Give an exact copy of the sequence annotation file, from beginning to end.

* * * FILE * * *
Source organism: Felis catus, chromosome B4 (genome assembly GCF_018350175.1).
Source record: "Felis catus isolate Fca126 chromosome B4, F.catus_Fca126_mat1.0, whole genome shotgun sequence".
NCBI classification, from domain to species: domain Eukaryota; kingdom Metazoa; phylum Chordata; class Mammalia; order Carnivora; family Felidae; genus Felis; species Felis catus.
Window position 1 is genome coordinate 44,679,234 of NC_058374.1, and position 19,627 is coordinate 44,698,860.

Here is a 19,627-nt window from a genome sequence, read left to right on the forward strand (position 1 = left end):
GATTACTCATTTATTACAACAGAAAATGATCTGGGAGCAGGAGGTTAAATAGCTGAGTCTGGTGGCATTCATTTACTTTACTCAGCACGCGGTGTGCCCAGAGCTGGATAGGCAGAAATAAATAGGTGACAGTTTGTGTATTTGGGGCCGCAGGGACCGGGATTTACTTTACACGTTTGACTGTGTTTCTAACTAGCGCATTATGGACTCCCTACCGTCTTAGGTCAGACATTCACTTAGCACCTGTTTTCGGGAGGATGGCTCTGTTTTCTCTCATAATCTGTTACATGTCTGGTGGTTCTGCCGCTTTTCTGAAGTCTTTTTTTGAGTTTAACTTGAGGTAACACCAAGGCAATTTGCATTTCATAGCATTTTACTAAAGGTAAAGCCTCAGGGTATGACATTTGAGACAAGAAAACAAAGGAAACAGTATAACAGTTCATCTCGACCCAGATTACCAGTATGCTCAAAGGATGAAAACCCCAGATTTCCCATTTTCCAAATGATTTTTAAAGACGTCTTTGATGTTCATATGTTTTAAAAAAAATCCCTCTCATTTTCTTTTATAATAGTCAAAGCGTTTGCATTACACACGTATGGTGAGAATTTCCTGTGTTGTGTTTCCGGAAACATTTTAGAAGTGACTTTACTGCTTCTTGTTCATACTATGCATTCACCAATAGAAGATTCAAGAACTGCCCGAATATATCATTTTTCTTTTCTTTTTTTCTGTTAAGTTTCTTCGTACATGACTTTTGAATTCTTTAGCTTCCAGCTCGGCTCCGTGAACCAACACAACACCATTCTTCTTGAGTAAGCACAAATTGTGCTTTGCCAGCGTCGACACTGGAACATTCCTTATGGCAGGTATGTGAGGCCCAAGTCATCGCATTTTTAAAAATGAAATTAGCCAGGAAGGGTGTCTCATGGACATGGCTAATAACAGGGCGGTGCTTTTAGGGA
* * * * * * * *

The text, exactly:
Source organism: Felis catus, chromosome B4 (genome assembly GCF_018350175.1).
Source record: "Felis catus isolate Fca126 chromosome B4, F.catus_Fca126_mat1.0, whole genome shotgun sequence".
NCBI classification, from domain to species: domain Eukaryota; kingdom Metazoa; phylum Chordata; class Mammalia; order Carnivora; family Felidae; genus Felis; species Felis catus.
Window position 1 is genome coordinate 44,679,234 of NC_058374.1, and position 19,627 is coordinate 44,698,860.

Here is a 19,627-nt window from a genome sequence, read left to right on the forward strand (position 1 = left end):
GATTACTCATTTATTACAACAGAAAATGATCTGGGAGCAGGAGGTTAAATAGCTGAGTCTGGTGGCATTCATTTACTTTACTCAGCACGCGGTGTGCCCAGAGCTGGATAGGCAGAAATAAATAGGTGACAGTTTGTGTATTTGGGGCCGCAGGGACCGGGATTTACTTTACACGTTTGACTGTGTTTCTAACTAGCGCATTATGGACTCCCTACCGTCTTAGGTCAGACATTCACTTAGCACCTGTTTTCGGGAGGATGGCTCTGTTTTCTCTCATAATCTGTTACATGTCTGGTGGTTCTGCCGCTTTTCTGAAGTCTTTTTTTGAGTTTAACTTGAGGTAACACCAAGGCAATTTGCATTTCATAGCATTTTACTAAAGGTAAAGCCTCAGGGTATGACATTTGAGACAAGAAAACAAAGGAAACAGTATAACAGTTCATCTCGACCCAGATTACCAGTATGCTCAAAGGATGAAAACCCCAGATTTCCCATTTTCCAAATGATTTTTAAAGACGTCTTTGATGTTCATATGTTTTAAAAAAAATCCCTCTCATTTTCTTTTATAATAGTCAAAGCGTTTGCATTACACACGTATGGTGAGAATTTCCTGTGTTGTGTTTCCGGAAACATTTTAGAAGTGACTTTACTGCTTCTTGTTCATACTATGCATTCACCAATAGAAGATTCAAGAACTGCCCGAATATATCATTTTTCTTTTCTTTTTTTCTGTTAAGTTTCTTCGTACATGACTTTTGAATTCTTTAGCTTCCAGCTCGGCTCCGTGAACCAACACAACACCATTCTTCTTGAGTAAGCACAAATTGTGCTTTGCCAGCGTCGACACTGGAACATTCCTTATGGCAGGTATGTGAGGCCCAAGTCATCGCATTTTTAAAAATGAAATTAGCCAGGAAGGGTGTCTCATGGACATGGCTAATAACAGGGCGGTGCTTTTAGGGA